The Upper Valley is a great place to live and work, but there are some special reasons why natives, “near natives” and newer residents call the Upper Valley home. There are lifestyle choices from rural living to in-town convenience, from larger communities to small villages, from farm and horse country to resort and recreational communities. Low levels of crime, noise, and pollution contribute to a sense of being safe. The beauty of the landscape in mountain views, pastures and woodlands, rivers and lakes, stonewalls, and village character combine to make this place special. The charm of this valley can be found in its history, cultural sophistication, socioeconomic mix, spectacular beauty and educational and recreational opportunities. The Upper Valley…a very special place to enjoy…for a day, a leisurely weekend or a lifetime.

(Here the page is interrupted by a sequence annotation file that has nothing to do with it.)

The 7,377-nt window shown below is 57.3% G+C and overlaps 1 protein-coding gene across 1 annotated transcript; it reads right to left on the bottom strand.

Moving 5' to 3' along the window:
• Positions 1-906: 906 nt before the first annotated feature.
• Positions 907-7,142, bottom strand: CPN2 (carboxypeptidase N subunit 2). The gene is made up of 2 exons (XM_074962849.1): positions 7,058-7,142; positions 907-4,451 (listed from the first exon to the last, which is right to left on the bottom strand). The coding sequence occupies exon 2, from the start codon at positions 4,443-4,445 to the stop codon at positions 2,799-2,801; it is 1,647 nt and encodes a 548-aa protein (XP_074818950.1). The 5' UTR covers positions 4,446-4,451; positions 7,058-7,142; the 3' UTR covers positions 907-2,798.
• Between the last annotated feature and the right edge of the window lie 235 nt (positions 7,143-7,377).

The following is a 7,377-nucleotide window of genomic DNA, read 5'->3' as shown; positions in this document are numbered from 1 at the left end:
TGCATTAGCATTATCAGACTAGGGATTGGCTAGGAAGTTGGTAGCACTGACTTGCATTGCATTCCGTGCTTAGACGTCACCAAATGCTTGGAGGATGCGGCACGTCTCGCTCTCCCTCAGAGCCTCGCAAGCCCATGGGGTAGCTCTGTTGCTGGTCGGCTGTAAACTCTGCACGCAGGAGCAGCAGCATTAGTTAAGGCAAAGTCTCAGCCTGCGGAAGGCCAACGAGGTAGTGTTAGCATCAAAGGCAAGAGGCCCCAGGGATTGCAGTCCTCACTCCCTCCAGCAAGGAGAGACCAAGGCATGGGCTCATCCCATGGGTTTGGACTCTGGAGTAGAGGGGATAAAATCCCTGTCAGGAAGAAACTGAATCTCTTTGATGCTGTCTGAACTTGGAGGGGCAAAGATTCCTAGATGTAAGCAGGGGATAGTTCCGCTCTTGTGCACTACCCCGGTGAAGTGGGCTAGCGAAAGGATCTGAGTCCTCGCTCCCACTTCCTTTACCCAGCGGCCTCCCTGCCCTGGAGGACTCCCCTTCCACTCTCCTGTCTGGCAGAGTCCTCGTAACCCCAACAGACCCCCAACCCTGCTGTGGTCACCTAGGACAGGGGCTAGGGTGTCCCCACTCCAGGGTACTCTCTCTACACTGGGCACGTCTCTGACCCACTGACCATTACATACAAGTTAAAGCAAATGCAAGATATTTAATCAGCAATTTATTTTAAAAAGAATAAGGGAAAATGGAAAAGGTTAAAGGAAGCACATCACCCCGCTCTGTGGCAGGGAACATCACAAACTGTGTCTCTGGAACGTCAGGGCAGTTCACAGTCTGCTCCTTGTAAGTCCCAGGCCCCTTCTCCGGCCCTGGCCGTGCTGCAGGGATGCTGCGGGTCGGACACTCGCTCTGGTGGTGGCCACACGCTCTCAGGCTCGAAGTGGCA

Profiles of Upper Valley Consumers: Top Tapestry Segments by ESRI
Upper Valley consumers are highly educated, well-traveled and have high buying power. They live in primarily single-family homes with a high median value of $346,000, and are more interested in quality than cost. They take pride in their homes and foster a sense of personal style. They dine out regularly, purchase luxury cars, find time to exercise and enjoy a wide range of cultural and recreational activities.